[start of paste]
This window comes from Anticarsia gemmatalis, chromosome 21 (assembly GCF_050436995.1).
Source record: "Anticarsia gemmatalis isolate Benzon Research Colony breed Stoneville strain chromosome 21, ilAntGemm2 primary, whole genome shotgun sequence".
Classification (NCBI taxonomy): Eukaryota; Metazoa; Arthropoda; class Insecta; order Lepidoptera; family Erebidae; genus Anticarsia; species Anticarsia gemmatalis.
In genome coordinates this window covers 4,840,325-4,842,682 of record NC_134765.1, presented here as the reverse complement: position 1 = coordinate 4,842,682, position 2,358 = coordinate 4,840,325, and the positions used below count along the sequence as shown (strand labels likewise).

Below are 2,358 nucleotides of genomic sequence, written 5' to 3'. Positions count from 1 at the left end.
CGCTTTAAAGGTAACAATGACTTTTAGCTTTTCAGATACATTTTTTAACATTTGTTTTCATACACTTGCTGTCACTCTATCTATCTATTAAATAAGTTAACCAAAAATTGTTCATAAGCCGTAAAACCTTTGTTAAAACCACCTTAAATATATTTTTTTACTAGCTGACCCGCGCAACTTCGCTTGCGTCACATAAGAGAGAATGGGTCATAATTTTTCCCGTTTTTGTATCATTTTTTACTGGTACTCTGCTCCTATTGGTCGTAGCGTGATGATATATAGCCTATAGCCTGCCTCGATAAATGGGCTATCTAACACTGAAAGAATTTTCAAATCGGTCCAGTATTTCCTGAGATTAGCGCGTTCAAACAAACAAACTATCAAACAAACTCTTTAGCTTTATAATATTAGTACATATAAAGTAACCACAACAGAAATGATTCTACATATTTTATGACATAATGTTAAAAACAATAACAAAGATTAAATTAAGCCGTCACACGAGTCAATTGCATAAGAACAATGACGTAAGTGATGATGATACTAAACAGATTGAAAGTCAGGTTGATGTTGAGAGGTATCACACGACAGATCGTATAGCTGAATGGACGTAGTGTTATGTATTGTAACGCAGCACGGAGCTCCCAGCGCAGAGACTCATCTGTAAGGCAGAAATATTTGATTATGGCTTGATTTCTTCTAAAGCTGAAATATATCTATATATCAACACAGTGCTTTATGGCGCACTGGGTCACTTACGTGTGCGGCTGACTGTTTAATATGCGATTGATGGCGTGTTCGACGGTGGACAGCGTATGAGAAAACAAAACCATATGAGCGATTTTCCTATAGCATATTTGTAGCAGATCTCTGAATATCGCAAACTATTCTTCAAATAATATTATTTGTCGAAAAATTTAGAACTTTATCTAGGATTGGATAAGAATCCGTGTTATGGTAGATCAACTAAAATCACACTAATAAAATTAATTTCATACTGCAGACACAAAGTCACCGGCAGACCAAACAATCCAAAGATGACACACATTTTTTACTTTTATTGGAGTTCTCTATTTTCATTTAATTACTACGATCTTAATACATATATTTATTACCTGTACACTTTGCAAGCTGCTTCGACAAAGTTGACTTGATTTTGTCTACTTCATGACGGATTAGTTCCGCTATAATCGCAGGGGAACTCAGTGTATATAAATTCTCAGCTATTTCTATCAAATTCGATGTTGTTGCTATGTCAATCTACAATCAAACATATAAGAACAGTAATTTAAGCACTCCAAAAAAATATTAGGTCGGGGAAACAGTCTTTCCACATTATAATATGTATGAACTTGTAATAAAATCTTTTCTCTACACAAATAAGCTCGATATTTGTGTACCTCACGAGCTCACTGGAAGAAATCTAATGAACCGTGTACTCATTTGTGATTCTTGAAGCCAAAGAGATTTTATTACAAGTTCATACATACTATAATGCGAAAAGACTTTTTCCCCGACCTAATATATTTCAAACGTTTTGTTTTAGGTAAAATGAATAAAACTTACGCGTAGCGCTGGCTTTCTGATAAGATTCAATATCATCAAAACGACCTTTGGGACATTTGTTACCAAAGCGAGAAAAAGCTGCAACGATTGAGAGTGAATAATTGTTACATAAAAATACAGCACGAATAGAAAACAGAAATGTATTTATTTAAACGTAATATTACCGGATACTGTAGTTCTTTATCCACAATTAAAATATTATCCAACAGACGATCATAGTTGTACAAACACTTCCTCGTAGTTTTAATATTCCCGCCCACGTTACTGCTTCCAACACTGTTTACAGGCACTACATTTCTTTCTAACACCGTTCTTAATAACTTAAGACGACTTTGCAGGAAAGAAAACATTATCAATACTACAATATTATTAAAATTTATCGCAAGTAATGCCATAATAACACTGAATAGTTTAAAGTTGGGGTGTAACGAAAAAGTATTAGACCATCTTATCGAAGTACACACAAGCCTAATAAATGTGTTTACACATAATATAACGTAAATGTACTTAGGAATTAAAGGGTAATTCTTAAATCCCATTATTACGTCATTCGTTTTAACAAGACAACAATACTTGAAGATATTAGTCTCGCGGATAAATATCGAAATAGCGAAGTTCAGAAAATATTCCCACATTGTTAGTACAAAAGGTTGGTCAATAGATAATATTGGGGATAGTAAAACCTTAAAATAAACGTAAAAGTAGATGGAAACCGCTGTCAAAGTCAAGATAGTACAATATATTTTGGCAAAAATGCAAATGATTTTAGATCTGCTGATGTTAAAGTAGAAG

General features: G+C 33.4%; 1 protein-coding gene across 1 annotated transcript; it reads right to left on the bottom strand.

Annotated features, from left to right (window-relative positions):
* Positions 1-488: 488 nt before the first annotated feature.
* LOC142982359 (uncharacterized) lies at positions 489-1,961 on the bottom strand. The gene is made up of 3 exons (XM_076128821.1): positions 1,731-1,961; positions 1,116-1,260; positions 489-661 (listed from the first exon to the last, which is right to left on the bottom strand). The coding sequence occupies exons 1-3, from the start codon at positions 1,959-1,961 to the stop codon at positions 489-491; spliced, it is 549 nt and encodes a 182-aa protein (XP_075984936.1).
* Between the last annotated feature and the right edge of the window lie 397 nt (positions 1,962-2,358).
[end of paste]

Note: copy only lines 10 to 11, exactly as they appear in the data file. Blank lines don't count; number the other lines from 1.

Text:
* LOC142982359 (uncharacterized) lies at positions 489-1,961 on the bottom strand. The gene is made up of 3 exons (XM_076128821.1): positions 1,731-1,961; positions 1,116-1,260; positions 489-661 (listed from the first exon to the last, which is right to left on the bottom strand). The coding sequence occupies exons 1-3, from the start codon at positions 1,959-1,961 to the stop codon at positions 489-491; spliced, it is 549 nt and encodes a 182-aa protein (XP_075984936.1).
* Between the last annotated feature and the right edge of the window lie 397 nt (positions 1,962-2,358).